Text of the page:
The people will either live in the Ministry of Defense areas or they will live in tent city-type procedures, where everything will be taken care of for them, to include their food and water and those things, because you have to watch all that, obviously, at these points.
And then on the -- the protocols that occur in a daily monitoring, mainly, it's built around the multiple washings that you have to do with your hands and feet and everything else. I mean, when you go in one of these Ebola treatment units, you're going to wash your hands and feet multiple times. You're going to get your temperature taken in and out. And then there is a checklist of things to ask each personnel based on the -- the virus or any other sickness, quite frankly, that could be coming up. OK, it's just like a self-questionnaire and a checklist.
Q: And the personal protective gear?
GEN. RODRIGUEZ: The personal protective gear, the majority of the people will just deploy with personal protective gear that includes gloves and masks and things like that. They don't need the whole suit, as such, because they're not going to be in contact with any of the people.
Q: Understanding your point about the ability of Liberia to absorb all this stuff, you still -- you have the feeling that if, say, the American embassy were under attack in Liberia, it wouldn't take the 101st Airborne weeks to get there. So what is it that is -- what is it about this operation that makes it seem to be unrolling in a much slower pace than -- than sending U.S. troops to protect Americans first?
GEN. RODRIGUEZ: There's -- the protect the Americans piece is a small number. We already have about five times what we've sent in, for example, in Libya to protect the U.S. embassy in that situation, and that infrastructure was there as well as of the ability to sustain themselves.
The other challenge out there in -- in Liberia is, as you can imagine, their whole nation is overwhelmed. Their health facilities are overwhelmed. There -- there's -- that's all broken down. So, we have to bring in everything at the same time.
And again, they -- they -- right now, the ETUs, for example, aren't even located -- all the locations where they want them.
So, those are some of the challenges that we're being faced with that, you know, we just can't -- we just don't want to overwhelm them and press things in there that cannot -- they can't absorb at all.
The airfield is the same way, for example.
Q: Could you tell us how the decision was made to not have U.S. military medical personnel treat Ebola patients directly, and do you have any concerns about manning these Ebola Treatment Units? On the ground, there's been calls from Doctors Without Borders that more people are needed, not necessarily more facilities, although both are needed, so if you could answer one of those.
GEN. RODRIGUEZ: I'm not so sure about how the decision was made, but the bottom line is that's the position right now of the leadership. It's the international community's role right now, and that's where everybody is encouraging people to come forward to do that and -- and that's where -- where we stand until we move, you know, to some future thing that they'll -- they'll continue to relook the decision and continue to adapt to what's required on the ground.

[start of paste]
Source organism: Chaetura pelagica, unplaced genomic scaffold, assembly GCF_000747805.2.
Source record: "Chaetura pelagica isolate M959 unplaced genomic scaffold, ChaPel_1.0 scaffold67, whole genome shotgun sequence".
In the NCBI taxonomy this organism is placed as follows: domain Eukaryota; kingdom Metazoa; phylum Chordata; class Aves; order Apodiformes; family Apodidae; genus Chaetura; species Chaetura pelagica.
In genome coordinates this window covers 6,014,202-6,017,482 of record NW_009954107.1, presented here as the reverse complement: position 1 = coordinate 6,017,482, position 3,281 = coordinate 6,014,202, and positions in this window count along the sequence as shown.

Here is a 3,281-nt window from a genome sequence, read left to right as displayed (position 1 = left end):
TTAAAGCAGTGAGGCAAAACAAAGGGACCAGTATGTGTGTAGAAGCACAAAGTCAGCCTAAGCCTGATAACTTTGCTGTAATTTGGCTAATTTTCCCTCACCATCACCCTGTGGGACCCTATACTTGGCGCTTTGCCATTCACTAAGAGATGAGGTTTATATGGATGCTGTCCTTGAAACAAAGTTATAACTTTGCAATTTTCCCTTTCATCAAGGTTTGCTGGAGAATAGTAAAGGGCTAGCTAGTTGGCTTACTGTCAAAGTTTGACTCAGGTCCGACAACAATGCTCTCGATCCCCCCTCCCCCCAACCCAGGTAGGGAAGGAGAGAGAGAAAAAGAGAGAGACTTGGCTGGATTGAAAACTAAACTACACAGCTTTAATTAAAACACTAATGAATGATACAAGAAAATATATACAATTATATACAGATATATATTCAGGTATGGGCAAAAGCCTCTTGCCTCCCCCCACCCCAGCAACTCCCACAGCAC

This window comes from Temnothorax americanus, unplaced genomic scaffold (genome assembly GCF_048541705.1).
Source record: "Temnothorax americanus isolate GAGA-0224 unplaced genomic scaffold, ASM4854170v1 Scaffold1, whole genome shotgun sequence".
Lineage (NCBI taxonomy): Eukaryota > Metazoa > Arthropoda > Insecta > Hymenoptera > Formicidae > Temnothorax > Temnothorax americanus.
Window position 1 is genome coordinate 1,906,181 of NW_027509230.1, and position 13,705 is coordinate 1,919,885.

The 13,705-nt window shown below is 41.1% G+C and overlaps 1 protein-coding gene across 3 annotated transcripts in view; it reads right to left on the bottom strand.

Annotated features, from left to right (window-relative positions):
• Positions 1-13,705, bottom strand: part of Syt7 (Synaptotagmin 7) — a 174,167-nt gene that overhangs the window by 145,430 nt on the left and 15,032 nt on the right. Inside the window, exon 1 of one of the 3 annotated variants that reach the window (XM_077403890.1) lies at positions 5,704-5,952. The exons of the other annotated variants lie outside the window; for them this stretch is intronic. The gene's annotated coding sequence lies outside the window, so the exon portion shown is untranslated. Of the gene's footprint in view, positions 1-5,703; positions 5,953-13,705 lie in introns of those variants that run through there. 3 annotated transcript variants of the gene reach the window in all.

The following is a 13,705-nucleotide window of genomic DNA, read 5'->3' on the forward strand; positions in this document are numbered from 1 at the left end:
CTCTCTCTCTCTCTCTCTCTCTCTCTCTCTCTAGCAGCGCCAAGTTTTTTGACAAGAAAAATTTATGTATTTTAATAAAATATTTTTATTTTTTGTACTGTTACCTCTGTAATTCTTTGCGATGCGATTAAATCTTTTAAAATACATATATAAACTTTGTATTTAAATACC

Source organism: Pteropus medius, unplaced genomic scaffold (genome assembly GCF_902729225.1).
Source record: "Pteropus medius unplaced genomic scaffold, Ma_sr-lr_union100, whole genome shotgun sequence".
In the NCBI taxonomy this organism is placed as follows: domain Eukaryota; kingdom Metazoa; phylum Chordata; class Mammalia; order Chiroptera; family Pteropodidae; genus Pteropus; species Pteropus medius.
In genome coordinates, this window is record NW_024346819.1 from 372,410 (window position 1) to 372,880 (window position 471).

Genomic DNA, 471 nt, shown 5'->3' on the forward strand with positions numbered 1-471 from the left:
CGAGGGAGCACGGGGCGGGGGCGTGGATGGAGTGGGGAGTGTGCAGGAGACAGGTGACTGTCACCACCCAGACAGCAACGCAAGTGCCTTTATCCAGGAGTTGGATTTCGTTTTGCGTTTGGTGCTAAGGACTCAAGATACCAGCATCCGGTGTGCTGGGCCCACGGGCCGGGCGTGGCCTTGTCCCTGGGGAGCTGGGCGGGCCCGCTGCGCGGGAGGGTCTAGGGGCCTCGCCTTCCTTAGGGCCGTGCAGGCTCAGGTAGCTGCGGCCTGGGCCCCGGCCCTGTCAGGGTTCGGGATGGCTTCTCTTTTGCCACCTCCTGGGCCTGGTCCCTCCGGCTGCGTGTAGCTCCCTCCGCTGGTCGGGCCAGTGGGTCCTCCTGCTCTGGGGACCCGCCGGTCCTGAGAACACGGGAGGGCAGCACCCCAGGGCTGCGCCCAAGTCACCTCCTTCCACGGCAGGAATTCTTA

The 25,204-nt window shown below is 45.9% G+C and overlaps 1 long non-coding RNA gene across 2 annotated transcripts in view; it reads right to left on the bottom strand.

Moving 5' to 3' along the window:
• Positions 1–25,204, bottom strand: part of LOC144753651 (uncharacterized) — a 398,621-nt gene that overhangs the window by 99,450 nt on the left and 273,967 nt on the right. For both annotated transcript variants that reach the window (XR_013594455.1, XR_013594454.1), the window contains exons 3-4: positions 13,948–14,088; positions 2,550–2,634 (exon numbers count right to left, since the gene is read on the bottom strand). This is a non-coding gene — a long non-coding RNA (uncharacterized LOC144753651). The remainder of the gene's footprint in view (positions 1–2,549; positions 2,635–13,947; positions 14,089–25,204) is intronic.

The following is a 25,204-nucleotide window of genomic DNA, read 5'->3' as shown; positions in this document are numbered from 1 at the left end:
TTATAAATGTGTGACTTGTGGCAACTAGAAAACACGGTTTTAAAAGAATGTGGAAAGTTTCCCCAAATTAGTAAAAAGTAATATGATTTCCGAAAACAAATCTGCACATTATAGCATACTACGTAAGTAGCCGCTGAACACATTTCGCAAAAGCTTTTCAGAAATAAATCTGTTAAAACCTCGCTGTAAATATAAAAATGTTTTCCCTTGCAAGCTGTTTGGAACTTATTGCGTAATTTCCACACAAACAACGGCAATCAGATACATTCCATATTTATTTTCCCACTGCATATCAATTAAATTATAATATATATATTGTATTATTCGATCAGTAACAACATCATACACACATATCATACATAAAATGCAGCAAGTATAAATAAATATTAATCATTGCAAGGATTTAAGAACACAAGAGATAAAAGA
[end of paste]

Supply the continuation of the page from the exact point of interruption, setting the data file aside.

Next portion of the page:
Again, we're filling in the demands that the international community needs us to do. That's for command and control, it's for engineering support, it's for logistics, and those type of things. OK, so that's where we're focusing our effort, OK. And that's what they've asked us to do.
Q: Do you believe right now that there's a scenario that you can see that would push you past 3,900 or 4,000, and on the -- and the question of -- of security, do you think the concerns in Congress about the security of U.S. troops there, be it just contamination risks or force protection in a situation where people are trying to get into an area that was off-limits, do you think that those concerns are overblown?
GEN. RODRIGUEZ: I think that you know, we have -- our service members, wherever they go, they have the ability to defend themselves and protect themselves, and they'll have that here. And I think that that will, you know, we'll meet that standard no matter where we go anywhere in the world, and we're going to do that here, too.
Q: So, what are the rules of engagement if it's a contaminated person who's unarmed?
GEN. RODRIGUEZ: We have the same rules of engagement we have everywhere we go. It's the standard, chairman, SECDEF [Secretary of Defense] approved rules of engagement, and that's about protect themselves and self-defense. But I want to make sure that you also understand, when these people get infected and they -- they are not capable of, you know, doing a -- you know, a mounted attack or anything.
When they were coming -- the only ones that are getting the ETUs are the very -- the sickest ones, because you know -- because of a capacity problem, and they don't -- they don't have the ability to move or any of those things.
So, they have had zero problems that I know of in the Ebola Treatment Units right now handling people at the gates with a very small element. OK?
Q: The 4,000?
GEN. RODRIGUEZ: The 4,000, when you say, you know, I mean it depends how everything goes. I can't answer that question right now. But I mean, I don't -- I don't foresee more than that right now, but things can change. I mean, this is a -- a fastly changing situation. Again, we're still gaining situational understanding throughout the whole region, so I think that that will be the driving factor.
Q: Can you please give us your latest estimate about how long it's going to take to get all the treatment centers and do the other work you need to do up and running?
And can you give us a sense of how long large numbers of American troops are going to be on this mission and doing this deployment?